"Taking this job resulted in a pay cut of about $8,000 a year, but not commuting into the city (and paying the bridge toll) saved me some money. I attempted to negotiate when I started, but I had just given birth to my first child and the job was only a mile away from my home. I took the job knowing that I should be paid more, but I was happy to be close to home. After about three years here, I made close to $39/hour."
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"I re-enrolled in my master's program again to obtain my nurse practitioner degree, and stopped working full time. Staying on as a per diem employee (meaning I worked as needed) resulted in a $1 raise in salary, up to $40/hour as my base. I regret not trying to get more per diem because I was constantly performing charge nurse duties and staying around to help since this hospital was always short staffed.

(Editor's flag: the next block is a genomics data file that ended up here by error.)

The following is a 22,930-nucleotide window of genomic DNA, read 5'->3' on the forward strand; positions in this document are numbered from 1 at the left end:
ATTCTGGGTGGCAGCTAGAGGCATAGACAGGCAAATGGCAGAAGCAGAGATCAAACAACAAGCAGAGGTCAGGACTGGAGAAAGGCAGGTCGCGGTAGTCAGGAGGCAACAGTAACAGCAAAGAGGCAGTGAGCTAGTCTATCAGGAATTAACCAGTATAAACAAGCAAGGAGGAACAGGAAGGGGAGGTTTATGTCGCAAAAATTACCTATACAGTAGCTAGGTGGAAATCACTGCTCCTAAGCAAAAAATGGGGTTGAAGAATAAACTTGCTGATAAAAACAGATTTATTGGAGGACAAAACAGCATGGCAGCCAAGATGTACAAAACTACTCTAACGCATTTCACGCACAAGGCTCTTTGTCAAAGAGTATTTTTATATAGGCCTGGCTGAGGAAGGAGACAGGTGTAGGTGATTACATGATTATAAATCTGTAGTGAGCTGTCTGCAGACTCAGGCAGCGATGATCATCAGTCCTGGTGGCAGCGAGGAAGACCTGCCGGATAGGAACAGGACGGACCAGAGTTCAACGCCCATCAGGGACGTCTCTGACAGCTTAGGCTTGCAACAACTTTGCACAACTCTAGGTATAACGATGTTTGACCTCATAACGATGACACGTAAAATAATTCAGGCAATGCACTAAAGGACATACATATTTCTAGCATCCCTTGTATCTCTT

"A $1 raise wasn't nearly enough. There's usually at least a $5 adjustment in pay for being an as-needed employee. This was my third RN job, and it set me back. By the end of my time here, I had two bachelor's degrees and a master's, but I was still underpaid and made less than some of my counterparts with less experience.

"In my three years at this job as a full-time employee, I had three different managers that were fired (and sued) for favoritism and discrimination. It's possible that this is why I didn't make as much as some other people did."
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"My fourth and current job is in New York State. I started it in 2016 and make $70/hour on the day shift and $80/hour for nights. Plus, I get productivity pay based on the number of patients I see. (A nurse practitioner is expected to see at least one patient an hour. In a 12-hour shift, we are expected to see about 15 patients, and if we see any patients over that, we get paid an extra $35 dollars per patient.)